For the U.S. Navy, buying warships that are defective, unfinished or both has become the norm. The habit is expensive, dangerous and leaves overworked sailors to deal with faulty ships in need of repair from day one -- yet it has escaped sufficient scrutiny in Washington. Contrary to the Navy's own policy, and despite spending nearly $16 billion on average in each of the last 30 years on new warships, most U.S. combat vessels are delivered from private shipbuilders with flaws significant enough to impair the vessels' ability to perform missions or to keep crews safe, according to recent audits conducted for Congress. "I just wish there were people brave enough to say, 'Damn the torpedoes, this has to change,'" said Craig Hooper, a former vice president at Alabama shipbuilder Austal US. Spokesmen of the two main shipbuilders -- General Dynamics Corp. and Huntington Ingalls Industries Inc. -- declined to comment. Austal did not respond to requests for comment.
Devin Nunes sued a parody account with about 1,000 followers. Here's how many it has now
In suing two Twitter parody accounts for defamation, Rep. Devin Nunes amplified their audiences. One of the accounts, known as Devin Nunes' Cow, saw its followers on Twitter swell from just over a thousand to more than 135,000 in less than a day after the Republican congressman announced his lawsuit on Fox News. The anonymous writer behind the account continued to taunt the congressman. In one post, the author wrote, "Do process servers visit dairies, or will it come in the mail?" Nunes filed his lawsuit in Henrico County, Virginia early Tuesday. He's seeking more than $250 million from Twitter, a political strategist who is critical of Nunes on Twitter and the anonymous users behind the parody accounts, arguing the tweets damaged his reputation and were responsible for his narrower-than-usual win of his congressional seat in 2018. Legal experts say his case is a long shot. Not only is parody protected speech, public figures suing for defamation and libel are rarely successful. Other cases filed against Twitter related to activity on the platform have been dismissed.
Anti-Hunger Alliance: Mississippi group working against college hunger
They don't have enough money to keep up with college expenses and food. They don't have the luxury of ordering pizza or worrying about the freshman 15. These are college students in Mississippi struggling with food insecurity -- where their next meal is coming from. Simple staples like bread and peanut butter, say those who have helped launch campus food pantries, can make the difference between a passing for failing grade -- or staying in school and dropping out. Now, a newly formed statewide group -- the College and University Anti-Hunger Alliance -- is hoping to get organizations, individuals and community groups to band together to address hunger and food insecurity at colleges and universities. Its first meeting is being held Friday in Flowood for members of colleges and universities who have opened a food pantry or are contemplating opening one. Grace Rutledge, a social work intern who works at the Eagle's Nest, the University of Southern Mississippi's food pantry, says about 30-40 students use the food pantry each of the two days a week it's open.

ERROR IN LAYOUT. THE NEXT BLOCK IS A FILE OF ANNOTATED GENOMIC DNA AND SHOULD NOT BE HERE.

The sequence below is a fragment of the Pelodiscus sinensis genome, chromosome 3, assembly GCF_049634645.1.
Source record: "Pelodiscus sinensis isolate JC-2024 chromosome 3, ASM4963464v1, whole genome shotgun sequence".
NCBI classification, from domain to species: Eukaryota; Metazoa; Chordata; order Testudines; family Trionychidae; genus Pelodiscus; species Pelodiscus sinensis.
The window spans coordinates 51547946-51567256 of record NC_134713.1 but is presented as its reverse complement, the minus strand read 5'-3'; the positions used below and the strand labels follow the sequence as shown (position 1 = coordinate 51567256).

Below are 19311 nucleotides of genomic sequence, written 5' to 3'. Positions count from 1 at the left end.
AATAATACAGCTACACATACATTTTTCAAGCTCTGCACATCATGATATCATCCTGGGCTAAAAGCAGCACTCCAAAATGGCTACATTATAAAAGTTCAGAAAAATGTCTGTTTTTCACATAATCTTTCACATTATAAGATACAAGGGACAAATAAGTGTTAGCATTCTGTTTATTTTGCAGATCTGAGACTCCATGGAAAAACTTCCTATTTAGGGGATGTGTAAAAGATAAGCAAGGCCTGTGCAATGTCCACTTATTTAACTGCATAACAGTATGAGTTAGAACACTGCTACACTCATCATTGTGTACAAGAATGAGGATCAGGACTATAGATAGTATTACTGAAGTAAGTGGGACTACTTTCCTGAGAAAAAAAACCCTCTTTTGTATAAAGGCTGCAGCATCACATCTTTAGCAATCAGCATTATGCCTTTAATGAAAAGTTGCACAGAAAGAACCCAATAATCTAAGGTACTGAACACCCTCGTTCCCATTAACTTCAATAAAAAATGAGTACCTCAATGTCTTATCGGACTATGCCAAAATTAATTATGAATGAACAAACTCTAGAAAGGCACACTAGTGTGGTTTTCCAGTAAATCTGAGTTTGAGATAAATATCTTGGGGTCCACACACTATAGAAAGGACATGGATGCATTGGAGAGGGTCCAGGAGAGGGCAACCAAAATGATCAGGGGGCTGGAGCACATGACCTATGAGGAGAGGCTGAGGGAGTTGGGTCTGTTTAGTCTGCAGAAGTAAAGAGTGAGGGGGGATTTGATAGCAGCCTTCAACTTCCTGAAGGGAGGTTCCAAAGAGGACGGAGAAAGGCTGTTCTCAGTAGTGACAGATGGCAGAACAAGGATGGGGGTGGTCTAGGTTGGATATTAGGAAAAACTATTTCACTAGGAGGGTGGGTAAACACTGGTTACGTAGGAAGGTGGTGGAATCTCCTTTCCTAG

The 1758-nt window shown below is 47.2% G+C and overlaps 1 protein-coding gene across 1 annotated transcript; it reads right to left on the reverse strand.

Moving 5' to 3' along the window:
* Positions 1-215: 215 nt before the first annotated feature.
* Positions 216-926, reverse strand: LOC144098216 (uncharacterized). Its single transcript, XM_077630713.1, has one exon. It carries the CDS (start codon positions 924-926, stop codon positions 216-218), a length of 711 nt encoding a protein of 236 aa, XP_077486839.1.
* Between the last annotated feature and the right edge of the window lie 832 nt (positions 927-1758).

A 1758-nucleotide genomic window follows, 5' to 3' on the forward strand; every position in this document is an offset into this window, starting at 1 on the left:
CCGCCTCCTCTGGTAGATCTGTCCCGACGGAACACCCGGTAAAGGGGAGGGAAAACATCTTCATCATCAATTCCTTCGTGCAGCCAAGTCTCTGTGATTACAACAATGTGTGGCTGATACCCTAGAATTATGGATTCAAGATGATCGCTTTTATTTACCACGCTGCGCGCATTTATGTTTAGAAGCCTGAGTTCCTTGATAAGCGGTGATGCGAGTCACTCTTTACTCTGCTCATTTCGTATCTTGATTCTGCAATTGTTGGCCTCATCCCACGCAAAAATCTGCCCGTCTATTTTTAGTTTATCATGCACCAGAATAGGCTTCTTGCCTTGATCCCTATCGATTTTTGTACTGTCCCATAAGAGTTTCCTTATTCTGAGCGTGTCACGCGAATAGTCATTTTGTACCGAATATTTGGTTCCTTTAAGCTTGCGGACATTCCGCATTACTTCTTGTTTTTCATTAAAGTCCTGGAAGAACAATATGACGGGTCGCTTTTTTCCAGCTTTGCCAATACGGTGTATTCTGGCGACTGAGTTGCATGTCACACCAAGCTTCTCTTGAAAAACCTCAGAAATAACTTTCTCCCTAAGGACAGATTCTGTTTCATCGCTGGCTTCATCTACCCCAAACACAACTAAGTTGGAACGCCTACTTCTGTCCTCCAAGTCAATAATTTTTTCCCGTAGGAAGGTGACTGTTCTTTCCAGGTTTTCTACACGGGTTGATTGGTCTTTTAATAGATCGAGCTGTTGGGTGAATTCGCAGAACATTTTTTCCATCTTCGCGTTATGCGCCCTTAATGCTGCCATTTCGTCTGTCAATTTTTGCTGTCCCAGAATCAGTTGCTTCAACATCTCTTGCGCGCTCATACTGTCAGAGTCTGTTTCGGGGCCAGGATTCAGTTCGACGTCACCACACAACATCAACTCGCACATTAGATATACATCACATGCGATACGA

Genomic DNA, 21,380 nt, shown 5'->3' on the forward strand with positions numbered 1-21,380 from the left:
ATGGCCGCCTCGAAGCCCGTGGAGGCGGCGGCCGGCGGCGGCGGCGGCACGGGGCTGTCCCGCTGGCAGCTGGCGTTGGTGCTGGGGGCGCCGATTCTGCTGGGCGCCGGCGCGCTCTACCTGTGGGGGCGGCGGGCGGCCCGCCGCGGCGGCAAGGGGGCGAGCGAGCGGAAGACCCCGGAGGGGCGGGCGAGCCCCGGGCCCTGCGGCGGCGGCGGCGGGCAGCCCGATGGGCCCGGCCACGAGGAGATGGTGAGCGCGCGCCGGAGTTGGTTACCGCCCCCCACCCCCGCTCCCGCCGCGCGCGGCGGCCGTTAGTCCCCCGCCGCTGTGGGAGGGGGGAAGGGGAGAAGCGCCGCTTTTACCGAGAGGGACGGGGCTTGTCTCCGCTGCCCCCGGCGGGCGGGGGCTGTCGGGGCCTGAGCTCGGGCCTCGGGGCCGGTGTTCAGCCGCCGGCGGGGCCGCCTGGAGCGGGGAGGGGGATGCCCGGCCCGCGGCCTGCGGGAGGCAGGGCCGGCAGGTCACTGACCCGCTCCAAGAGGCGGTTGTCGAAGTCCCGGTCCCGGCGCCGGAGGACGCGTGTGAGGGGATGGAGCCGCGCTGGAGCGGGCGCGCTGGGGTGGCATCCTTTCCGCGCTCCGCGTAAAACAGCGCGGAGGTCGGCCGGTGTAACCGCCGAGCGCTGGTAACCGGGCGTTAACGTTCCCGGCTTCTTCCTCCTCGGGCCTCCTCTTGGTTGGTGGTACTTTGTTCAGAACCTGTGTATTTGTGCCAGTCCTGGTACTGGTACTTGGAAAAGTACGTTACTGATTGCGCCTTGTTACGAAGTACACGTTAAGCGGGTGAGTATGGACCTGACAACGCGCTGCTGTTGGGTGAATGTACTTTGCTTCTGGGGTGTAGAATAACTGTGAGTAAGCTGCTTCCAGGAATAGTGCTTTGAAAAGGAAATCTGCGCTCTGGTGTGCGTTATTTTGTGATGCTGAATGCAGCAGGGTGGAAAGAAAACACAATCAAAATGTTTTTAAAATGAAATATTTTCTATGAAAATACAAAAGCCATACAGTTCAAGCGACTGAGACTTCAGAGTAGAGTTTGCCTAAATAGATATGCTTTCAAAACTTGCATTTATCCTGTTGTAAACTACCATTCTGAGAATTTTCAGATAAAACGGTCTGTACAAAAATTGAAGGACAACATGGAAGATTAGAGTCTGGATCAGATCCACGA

Dr. Carmen J. Walters Named 14th President of Tougaloo College
Dr. Carmen J. Walters has been appointed the 14th president of Tougaloo College. Walters will succeed Dr. Beverly Wade Hogan, who is retiring June 30 after serving as the college's first female president for nearly 17 years. "I am tremendously excited about the selection of Dr. Walters, and it will be my privilege to pass the baton of leadership to her," Hogan said. "She brings a combined level of experiences, commitment and mature judgement that are useful in any leadership role. Her understanding and appreciation of the college's history and mission, as well as her demonstrated commitment to faculty and student success, will be impactful in moving the college into its best years." Walters earned a bachelor's degree in accounting and business administration from Southern University, a master's degree in postsecondary counseling from Xavier College and a Ph.D. in community college leadership from Mississippi State University.
Tougaloo names Dr. Carmen J. Walters 14th president; alumni express concerns
The search for Tougaloo College's next president is over. Earlier this week, the Tougaloo College Board of Trustees announced its new leader -- Dr. Carmen J. Walters will become Tougaloo's 14th president, the second woman to serve in the position. Walters' appointment follows the retirement of Beverly Wade Hogan, the college's first woman president, after 17 years in the post. Walters has worked as an executive vice president of enrollment, student success, and institutional relations at Mississippi Gulf Coast Community College for the past six years. She said in a news release that becoming president at the 150-year-old private historically black college is a "dream come true. While boosters laud the appointment, the selection process was not without controversy. In an unsigned letter dated Feb. 14 and addressed to college trustees, members of the selection and a national alumni group, a group calling itself Tougaloo Alumni for Accountability and Progress, or TAPP, asked the committee to consider candidates other than the two finalists for the job, Walters and Dr. Melva Williams of Southern University at Shreveport.